Games between the Georgia Bulldogs and the Auburn Tigers are not always close---see 2004 and 2007---but, historically, this has been a series hallmarked by tight ballgames, as befits a rivalry as ancient and storied as this one. Of the 113 clashes between these two teams, 49 have been decided by seven or fewer points. On average, more than two out of every five meetings between the Bulldogs and the Plainsmen have been nailbiters. So it was in Sanford Stadium last night.
Georgia recorded eighteen first downs and Auburn recorded eighteen first downs. Georgia converted five third downs and Auburn converted five third downs, which is baffling to me, since it seemed like the Tigers converted at least a dozen third-and-longs. Georgia ran the ball 38 times and Auburn ran the ball 38 times. Georgia tallied 342 yards of total offense, a mere 33 feet shy of the mark attained by Auburn. Had the Tigers held the pigskin for 47 fewer seconds, the time of possession would have been exactly even, which is remarkable, given the decided advantage the Plainsmen held in the early going. Despite the similar endings of the respective contests, this game, unlike the South Carolina game, was every bit as close as the score indicated.
It didn’t look that way from the get-go, though. Half an hour before kickoff, I entered Sanford Stadium accompanied by an overwhelming sense of dread, assured of the doom that awaited the ‘Dawgs, and nothing I saw in the opening period disabused me of my dour preconceptions. Auburn opened the game with a nine-play, 74-yard drive that ended in a touchdown. Georgia responded by going three and out on an opening drive that lost four yards and included a Bulldog false start penalty. The Plainsmen proceeded to go 82 yards in eleven snaps to take a 14-0 lead and the Red and Black answered by picking up two yards in three plays before punting. In short, it was exactly the contest I anticipated it would be. After fifteen minutes of clock time had elapsed, the hedges were in jeopardy and the Tiger faithful were getting ready to party like it was 1999.
Joe Cox looked like Joe Cox at his worst . . . which is to say, he looked like Brandon Cox. Potentially big plays came up just short and the Bulldogs’ increasingly predictable menu of sweeps and screens routinely failed to gain. Willie Martinez’s defense played the way we have come to expect it to play. Seemingly one play out of every three went well for the Georgia D until the inevitable completion to the open receiver behind the linebackers and in front of the safeties. My 56-7 prediction wasn’t looking quite so outlandish as the second period got underway.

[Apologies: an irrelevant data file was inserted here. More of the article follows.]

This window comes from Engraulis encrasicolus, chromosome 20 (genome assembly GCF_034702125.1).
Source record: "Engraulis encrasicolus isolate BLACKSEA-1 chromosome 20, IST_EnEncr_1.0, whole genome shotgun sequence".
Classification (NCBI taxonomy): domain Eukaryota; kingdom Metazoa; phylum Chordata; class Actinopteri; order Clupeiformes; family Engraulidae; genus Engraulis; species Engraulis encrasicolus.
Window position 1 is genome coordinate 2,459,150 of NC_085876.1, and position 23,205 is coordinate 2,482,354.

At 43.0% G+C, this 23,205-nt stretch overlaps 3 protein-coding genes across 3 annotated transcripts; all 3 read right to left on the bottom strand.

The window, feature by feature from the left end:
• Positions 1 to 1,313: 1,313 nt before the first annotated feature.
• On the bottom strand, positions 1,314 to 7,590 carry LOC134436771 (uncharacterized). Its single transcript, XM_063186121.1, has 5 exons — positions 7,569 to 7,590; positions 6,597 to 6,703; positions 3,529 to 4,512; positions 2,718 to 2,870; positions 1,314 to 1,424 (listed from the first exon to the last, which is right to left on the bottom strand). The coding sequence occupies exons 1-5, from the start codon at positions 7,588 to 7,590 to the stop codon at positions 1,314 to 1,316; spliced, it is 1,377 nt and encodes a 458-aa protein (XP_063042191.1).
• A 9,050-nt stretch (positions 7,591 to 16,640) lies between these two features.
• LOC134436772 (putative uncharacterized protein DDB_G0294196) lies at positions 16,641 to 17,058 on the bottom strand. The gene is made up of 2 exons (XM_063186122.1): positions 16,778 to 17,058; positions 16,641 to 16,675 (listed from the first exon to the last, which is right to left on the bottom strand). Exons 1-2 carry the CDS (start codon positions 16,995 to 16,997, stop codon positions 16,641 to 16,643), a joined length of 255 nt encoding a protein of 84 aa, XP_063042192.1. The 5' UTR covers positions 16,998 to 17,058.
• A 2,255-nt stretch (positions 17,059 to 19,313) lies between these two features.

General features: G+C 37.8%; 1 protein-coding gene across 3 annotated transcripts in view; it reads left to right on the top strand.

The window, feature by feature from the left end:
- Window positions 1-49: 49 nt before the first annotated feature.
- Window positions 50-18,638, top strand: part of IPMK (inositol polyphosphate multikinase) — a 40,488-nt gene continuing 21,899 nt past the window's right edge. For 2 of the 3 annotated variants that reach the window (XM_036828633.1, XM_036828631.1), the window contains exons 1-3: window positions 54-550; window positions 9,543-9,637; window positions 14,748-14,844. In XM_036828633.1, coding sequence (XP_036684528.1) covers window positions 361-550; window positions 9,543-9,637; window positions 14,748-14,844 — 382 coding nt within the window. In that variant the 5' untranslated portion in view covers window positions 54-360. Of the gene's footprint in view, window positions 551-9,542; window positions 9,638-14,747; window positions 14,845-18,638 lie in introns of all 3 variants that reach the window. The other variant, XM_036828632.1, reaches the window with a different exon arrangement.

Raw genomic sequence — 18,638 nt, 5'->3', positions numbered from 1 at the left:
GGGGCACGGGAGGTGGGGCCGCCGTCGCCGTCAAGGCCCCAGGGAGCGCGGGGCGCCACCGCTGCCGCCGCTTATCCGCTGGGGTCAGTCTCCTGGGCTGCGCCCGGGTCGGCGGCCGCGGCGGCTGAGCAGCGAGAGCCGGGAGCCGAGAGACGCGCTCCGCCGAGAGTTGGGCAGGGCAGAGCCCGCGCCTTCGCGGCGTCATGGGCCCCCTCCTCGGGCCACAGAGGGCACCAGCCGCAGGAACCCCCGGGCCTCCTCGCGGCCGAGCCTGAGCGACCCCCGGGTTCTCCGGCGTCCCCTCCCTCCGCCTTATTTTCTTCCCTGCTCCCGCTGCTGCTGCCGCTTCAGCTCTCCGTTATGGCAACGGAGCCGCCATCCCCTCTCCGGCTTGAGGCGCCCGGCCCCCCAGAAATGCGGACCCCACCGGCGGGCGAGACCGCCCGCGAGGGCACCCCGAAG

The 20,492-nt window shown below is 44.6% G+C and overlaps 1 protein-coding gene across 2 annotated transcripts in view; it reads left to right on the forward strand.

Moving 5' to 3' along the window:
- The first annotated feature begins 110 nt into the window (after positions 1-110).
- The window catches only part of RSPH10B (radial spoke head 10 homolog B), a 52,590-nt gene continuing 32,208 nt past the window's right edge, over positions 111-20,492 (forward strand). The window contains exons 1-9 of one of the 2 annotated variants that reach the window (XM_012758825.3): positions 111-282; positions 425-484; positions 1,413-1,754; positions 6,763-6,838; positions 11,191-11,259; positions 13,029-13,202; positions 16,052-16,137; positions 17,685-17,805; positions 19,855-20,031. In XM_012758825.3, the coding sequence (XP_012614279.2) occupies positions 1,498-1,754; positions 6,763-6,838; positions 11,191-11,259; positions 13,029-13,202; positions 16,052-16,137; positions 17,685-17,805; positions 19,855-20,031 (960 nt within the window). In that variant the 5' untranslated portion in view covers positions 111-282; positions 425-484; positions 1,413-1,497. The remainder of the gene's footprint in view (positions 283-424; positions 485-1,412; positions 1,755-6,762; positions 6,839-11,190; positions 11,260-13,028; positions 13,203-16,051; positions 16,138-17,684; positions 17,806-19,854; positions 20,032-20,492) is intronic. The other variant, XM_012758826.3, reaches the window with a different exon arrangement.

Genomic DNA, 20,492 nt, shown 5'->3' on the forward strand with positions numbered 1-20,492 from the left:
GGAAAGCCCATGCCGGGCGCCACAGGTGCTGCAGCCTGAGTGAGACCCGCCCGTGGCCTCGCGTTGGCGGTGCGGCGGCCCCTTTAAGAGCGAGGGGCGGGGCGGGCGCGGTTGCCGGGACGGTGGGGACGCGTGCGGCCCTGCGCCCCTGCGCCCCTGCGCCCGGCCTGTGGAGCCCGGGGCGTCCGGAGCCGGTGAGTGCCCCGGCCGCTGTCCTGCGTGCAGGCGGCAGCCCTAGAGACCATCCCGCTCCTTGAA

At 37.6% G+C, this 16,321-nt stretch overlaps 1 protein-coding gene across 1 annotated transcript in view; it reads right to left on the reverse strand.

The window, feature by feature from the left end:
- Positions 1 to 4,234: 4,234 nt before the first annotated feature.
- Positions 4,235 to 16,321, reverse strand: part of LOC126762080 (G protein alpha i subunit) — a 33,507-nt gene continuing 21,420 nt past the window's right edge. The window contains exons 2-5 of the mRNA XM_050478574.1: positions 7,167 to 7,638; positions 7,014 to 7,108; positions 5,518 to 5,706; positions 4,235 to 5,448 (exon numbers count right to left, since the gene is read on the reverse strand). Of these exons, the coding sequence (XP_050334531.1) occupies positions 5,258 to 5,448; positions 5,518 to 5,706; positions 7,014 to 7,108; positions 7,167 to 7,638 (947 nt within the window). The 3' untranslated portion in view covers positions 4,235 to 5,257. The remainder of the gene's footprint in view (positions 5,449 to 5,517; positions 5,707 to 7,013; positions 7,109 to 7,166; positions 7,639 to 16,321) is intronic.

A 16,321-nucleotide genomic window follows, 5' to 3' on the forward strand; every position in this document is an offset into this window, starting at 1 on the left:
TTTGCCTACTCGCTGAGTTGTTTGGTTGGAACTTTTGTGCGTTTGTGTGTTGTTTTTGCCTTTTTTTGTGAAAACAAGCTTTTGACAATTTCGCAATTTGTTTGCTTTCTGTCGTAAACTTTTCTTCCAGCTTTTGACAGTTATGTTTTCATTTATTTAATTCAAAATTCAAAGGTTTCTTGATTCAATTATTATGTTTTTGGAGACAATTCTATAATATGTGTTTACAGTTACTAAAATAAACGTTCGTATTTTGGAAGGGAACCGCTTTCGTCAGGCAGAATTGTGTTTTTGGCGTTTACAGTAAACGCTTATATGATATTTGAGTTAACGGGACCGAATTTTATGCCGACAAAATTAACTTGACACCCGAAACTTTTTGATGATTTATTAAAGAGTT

When we looked up at the scoreboard as the first half unfolded, we saw few statistics from which to take heart, but there were a couple for those among the Bulldog faithful who were willing to squint and search for them. Georgia had incurred fewer penalties and had shown at least a modicum of discipline, as when the defender very deliberately turned loose of the Auburn ballcarrier he had ridden out of bounds before drawing a flag for administering a late hit. The ‘Dawgs hadn’t moved the ball, but they hadn’t turned it over, either. It was, as my uncle has been known to remark, bad, but it wasn’t so bad.
Then Cox connected with Israel Troupe on a 50-yard touchdown pass to put Georgia on the board and allow the Classic City Canines to go to the locker room at halftime down by a single score. A 51-yard Blair Walsh field goal cut the deficit to four points and Washaun Ealey capped off a four-and-a-half-minute drive spanning 82 yards in eight plays with a one-yard touchdown run to give the Bulldogs the lead. Son of a gun, we were in this thing! It had taken a decidedly lucky bounce on a would-be interception that turned into an Orson Charles reception, but the Bulldogs were out in front in a game that had appeared as though it might get out of hand.
Auburn wasn’t done, of course; the Tigers’ turnaround has been too genuine, and the spirit of the rivalry is too strong, for us ever to expect the Plainsmen to curl up into the fetal position at the first sign of adversity. A doinked field goal by Wes Byrum---whom Orson Swindle had told me at Tent City earlier in the evening that he would run down with his automobile if given the opportunity---sent the contest to the final quarter tied at 17.
Tavarres King redeemed his earlier drop of what ought to have been a touchdown pass by snagging a 47-yard reception on the first snap of the fourth stanza. One play later, Caleb King was in the end zone and the hometown heroes had retaken the lead. The Georgia edge lasted only as long as it took Demond Washington to take a pretty decent kickoff at the one yard line and weave 99 yards downfield for the tying touchdown.